A better way to adopt converged network concept for SAN is to have SCSI traffic encapsulated in a protocol that can be transported over existing IP networks, says David Klebanov, technical solutions architect, Network World (News - Alert).
In traditional SANs, initiators (servers) are connected to targets (storage arrays) through a purpose-built fiber infrastructure, which consists of SAN switches using Fibre Channel protocol for encapsulating and forwarding the SCSI traffic hop-by-hop and end-to-end.
By leveraging TCP/IP, a convenient over-the-top SAN deployment can be performed. The SCSI protocol transported using TCP/IP is known as iSCSI.
iSCSI, however, has several drawbacks. It requires an iSCSI capable storage array. Alternatively a storage switch can be used to terminate iSCSI TCP/IP connections, unwrap the SCSI portion and forward it in a native format toward a Fibre Channel connected storage array. In this case storage array is not required to support iSCSI.
Further, over-the-top behavior of iSCSI prevents storage administrators from enforcing per-hop storage characteristics and controls, which is an inherent part of the vast majority of SAN deployments.
With TCP protocol, iSCSI traffic is susceptible to TCP slow-start mechanism because TCP cannot differentiate between data and storage traffic. iSCSI can leverage the switching infrastructure that supports Data Center Bridging, which can apply selective back-pressure, pausing iSCSI traffic and preventing it from being indiscriminately dropped during times of congestion.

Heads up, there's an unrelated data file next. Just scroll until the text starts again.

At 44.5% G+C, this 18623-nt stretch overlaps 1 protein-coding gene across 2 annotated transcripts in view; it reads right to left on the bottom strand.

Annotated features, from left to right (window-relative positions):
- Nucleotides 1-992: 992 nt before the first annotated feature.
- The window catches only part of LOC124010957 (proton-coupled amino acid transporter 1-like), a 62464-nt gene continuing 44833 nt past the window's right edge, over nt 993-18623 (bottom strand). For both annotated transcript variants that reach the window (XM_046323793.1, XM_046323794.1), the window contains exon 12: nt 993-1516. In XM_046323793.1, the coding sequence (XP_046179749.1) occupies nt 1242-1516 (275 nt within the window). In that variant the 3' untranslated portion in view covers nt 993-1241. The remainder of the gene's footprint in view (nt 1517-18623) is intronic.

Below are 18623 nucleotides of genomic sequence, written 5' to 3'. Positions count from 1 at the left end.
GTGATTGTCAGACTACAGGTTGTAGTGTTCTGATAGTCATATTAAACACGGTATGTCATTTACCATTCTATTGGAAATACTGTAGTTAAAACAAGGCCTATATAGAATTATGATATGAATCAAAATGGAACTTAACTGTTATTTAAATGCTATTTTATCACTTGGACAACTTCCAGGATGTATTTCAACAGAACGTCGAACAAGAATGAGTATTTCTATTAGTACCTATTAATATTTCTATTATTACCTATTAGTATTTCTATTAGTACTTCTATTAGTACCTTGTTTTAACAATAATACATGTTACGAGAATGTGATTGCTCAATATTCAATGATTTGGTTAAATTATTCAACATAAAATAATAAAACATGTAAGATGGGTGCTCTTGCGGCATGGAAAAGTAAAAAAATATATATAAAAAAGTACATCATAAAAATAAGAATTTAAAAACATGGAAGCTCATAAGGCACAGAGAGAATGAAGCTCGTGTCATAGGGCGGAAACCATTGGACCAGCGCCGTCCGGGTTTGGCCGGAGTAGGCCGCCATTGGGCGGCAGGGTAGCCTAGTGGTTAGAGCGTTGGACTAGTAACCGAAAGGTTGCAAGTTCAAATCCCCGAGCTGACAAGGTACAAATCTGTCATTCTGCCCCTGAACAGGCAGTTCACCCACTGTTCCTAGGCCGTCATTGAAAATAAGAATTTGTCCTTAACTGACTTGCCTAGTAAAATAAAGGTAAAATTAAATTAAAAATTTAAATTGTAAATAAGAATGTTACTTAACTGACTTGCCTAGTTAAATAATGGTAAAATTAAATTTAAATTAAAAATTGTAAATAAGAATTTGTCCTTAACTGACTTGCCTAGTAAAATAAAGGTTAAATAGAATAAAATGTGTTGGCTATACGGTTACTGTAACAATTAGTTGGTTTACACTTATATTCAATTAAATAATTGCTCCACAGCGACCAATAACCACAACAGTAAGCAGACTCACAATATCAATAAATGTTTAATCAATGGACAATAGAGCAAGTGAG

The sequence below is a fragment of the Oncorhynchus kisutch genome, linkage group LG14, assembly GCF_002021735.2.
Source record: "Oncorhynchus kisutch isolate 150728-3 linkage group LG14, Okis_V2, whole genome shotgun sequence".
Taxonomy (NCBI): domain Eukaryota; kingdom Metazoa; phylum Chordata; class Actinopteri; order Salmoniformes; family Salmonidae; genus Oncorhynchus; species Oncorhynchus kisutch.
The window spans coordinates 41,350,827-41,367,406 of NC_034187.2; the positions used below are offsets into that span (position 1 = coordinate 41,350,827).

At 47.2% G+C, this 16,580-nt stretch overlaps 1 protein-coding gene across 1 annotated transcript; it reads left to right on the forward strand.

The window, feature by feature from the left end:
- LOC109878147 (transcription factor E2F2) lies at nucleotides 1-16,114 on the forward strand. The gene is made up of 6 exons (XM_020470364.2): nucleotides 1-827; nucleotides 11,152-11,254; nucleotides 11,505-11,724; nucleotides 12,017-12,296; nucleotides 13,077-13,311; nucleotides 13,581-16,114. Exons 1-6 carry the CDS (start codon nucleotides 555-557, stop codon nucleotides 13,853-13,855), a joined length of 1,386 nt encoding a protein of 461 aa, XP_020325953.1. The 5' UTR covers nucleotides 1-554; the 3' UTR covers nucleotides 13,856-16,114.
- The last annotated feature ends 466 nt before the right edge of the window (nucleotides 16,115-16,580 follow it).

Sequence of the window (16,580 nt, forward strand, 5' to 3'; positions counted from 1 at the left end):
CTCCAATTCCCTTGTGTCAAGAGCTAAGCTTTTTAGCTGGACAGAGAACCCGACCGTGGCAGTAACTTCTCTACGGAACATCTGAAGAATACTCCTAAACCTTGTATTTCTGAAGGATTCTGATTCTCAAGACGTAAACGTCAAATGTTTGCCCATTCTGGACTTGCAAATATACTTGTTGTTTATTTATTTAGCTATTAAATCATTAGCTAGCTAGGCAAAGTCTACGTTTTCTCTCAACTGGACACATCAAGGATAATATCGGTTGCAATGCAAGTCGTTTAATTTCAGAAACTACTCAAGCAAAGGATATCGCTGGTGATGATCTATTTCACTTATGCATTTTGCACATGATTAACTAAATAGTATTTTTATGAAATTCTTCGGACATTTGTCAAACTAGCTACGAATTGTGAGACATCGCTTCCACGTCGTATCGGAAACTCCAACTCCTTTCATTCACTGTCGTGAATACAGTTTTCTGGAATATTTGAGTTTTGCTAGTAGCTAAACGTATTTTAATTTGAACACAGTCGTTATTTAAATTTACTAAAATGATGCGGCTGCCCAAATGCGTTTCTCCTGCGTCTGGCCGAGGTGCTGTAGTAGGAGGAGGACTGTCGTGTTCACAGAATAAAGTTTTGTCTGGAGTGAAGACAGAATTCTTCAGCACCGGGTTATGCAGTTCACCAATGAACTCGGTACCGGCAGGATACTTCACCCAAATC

In addition to these, Klebanov says, firewalls, IDS/IPS and application optimization can also influence the delivery of iSCSI traffic end-to-end.
Despite these drawbacks, iSCSI allows users to extend the reach of a storage network as far as their IP infrastructure goes. This according to Klebanov, may be way beyond the limits of a dedicated traditional Fibre Channel SAN environment.
A recent TMCnet report finds that the market for Ethernet equipment amounted to over $16 billion in 2010, while the resource of IPv4’s 4.3 billion addresses is almost exhausted. This provides great opportunity for vendors that deliver Ethernet extenders. Rajani Baburajan is a contributing editor for TMCnet. To read more of Rajani's articles, please visit her columnist page.
Edited by Juliana Kenny